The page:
Donald Trump does indeed need to isolate the rare members of the Arab League who still oppose his “deal of the century”, and so he can boast of this achievement to his Christian evangelist electorate whose counterpart had risen up en masse against the Omar Al-Bachir regime at the height of the Darfur war. And Netanyahu will be able to add another “trophy” to his new electoral campaign. As for General Burhan, he has indeed gained in stature, being the first Sudanese official invited to Washington for the last thirty years. An invitation which, as he declared to a handful of Sudanese journalist had been indeed “part of the deal.” He also hopes to plead the Sudanese cause with the competent US bodies to lift the sanctions which penalise a battered economy and get his country taken off the list of States sponsoring terrorism.
“Our future is Africa”
An achievement which Abdallah Hamdok, who has been making tremendous efforts since his appointment as Prime Minister, would have greatly appreciated taking credit for. Because, under cover of anonymity, many rejoice over this imminent “normalisation.” “If it’s going to open up the world for us, help us break out of our isolation and attract foreign investors who, up to now, have been afraid of US sanctions, well frankly, so much the better!’ one businessman exclaims. And another goes him one up: ‘To pull the country out of this economic disaster, I’d be willing to talk to the Devil!’ This is the price to pay to break with the old regime: ‘We’re not going to be the last country, with Yemen and Libya, to have no relations with Israel, it wouldn’t make sense’ is the justification put forth by one official. In the course of our conversations, issues of Sudanese identity and the wounds that have not healed also came up. Although Arabic is this country’s language but it includes so many different ethnic groups, Arab and Black African, that it has never felt itself a full-fledged member of the ‘Arab Nation’. ‘When we got our independence, our leaders decided to enrol Sudan in the Arab world’, an FFC member explains.” They wanted us to adopt all its characteristics, including the hatred of Israel. But we were never really accepted by the Arabs, our skin is too dark. Nor did we ever notice the Palestinians supporting us when we were oppressed. We must turn to Africa.”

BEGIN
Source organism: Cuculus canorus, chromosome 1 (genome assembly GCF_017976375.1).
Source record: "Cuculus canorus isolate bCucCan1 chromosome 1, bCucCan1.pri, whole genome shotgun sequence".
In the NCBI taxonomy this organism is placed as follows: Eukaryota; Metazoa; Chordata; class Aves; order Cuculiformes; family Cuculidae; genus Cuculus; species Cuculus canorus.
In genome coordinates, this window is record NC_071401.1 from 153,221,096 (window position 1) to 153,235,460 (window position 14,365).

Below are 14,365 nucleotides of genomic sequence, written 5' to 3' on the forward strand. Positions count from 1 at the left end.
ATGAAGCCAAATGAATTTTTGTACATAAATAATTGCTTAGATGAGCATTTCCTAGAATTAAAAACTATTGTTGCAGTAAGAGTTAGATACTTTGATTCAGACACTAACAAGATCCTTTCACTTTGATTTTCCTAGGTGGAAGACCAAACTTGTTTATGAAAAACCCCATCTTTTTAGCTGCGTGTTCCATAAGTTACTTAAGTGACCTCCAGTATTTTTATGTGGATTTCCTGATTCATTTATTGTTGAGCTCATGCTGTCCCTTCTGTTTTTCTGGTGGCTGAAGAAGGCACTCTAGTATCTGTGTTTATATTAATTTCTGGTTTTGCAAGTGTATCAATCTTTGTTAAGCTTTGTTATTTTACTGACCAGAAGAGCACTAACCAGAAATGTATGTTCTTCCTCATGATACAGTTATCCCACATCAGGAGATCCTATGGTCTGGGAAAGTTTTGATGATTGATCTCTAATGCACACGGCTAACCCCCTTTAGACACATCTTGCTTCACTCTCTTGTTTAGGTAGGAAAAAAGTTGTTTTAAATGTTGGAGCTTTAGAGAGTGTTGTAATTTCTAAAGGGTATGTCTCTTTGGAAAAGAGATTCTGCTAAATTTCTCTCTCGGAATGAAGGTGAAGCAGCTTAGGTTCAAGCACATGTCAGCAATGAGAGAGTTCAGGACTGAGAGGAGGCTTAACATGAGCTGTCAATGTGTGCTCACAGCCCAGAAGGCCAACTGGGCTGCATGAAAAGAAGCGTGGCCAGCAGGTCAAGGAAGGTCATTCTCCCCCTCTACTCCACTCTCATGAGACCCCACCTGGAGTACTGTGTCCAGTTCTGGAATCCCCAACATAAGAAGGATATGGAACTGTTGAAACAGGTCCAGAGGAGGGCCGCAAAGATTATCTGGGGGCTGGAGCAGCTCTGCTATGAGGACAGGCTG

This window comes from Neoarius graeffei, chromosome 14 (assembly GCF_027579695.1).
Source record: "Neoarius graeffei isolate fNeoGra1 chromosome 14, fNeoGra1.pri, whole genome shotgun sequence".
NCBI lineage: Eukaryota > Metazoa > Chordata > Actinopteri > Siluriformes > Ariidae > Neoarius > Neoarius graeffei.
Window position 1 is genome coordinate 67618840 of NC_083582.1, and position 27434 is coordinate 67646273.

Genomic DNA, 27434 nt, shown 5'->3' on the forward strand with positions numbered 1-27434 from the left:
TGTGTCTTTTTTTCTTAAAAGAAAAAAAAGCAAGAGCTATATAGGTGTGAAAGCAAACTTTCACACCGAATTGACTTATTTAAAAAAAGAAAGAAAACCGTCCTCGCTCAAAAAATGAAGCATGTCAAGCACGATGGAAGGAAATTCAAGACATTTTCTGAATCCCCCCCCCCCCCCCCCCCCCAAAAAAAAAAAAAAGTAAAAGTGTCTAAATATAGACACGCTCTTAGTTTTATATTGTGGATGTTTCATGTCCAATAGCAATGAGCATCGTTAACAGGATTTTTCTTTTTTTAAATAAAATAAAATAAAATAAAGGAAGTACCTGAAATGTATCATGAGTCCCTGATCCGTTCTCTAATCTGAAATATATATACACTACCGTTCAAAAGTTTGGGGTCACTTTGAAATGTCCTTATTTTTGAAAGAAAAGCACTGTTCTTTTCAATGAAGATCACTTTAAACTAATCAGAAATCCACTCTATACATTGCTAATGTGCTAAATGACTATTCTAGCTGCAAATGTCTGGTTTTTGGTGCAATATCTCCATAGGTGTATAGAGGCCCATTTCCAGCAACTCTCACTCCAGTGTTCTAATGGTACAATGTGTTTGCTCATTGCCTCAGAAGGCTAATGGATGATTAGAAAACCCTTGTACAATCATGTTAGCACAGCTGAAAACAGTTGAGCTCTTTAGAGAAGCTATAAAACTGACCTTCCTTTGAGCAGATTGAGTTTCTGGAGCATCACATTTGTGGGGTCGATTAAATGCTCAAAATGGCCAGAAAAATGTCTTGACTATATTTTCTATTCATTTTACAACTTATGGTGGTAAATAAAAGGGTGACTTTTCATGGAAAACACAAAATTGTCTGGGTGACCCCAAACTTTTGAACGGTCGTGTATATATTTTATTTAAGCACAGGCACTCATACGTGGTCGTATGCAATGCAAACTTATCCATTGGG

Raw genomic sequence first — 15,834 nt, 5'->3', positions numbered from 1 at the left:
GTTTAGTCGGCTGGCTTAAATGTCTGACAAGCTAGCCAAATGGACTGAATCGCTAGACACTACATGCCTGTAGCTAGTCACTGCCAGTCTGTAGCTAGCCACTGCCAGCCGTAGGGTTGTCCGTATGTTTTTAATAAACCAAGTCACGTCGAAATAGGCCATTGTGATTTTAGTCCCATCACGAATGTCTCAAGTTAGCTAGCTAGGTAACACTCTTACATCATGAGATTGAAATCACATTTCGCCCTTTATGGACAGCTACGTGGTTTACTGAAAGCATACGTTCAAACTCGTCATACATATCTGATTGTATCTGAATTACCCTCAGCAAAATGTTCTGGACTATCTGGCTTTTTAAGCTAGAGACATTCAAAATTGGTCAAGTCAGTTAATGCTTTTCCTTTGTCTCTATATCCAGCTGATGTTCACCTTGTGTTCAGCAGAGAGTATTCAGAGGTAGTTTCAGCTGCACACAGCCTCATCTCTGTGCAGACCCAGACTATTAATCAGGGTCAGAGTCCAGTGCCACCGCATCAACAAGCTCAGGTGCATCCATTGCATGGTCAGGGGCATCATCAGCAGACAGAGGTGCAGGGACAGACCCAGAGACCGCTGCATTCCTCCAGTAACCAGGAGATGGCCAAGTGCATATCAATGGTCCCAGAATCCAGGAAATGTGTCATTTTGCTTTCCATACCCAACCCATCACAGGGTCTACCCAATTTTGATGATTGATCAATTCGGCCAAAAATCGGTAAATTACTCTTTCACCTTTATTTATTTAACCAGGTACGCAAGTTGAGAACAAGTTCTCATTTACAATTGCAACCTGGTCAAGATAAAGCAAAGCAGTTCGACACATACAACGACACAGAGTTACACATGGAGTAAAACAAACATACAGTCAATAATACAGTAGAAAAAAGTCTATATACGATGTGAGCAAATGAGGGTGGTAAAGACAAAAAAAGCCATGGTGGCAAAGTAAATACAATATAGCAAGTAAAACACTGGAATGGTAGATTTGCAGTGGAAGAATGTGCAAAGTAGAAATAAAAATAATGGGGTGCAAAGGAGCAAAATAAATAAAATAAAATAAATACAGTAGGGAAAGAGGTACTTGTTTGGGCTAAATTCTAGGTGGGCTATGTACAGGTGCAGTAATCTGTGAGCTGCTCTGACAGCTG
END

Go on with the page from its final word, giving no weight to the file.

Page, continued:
Sudan’s affiliation with the Arab world was an issue of intense debate during the revolution and especially at the Khartoum sit-in of April and May 2019. The old national flag, blue, yellow and green, colours felt to be more African than those of the present flag, has come into fashion. It can be seen painted on walls, worn on bracelets or earrings, carried in demonstrations. “We don’t want to stay with the Arab world, it has no future, it isn’t moving forward. Our future is Africa. And as Africans, we have no issues with Israel.”
A fortnight after the Entebbe meeting, the social networks are humming with the “stages” of the normalisation announced by Netanyahu, when in fact no discussions appear to have begun. Already, however, it has produced one tangible result: the civilian leaders are even more distrustful of the military.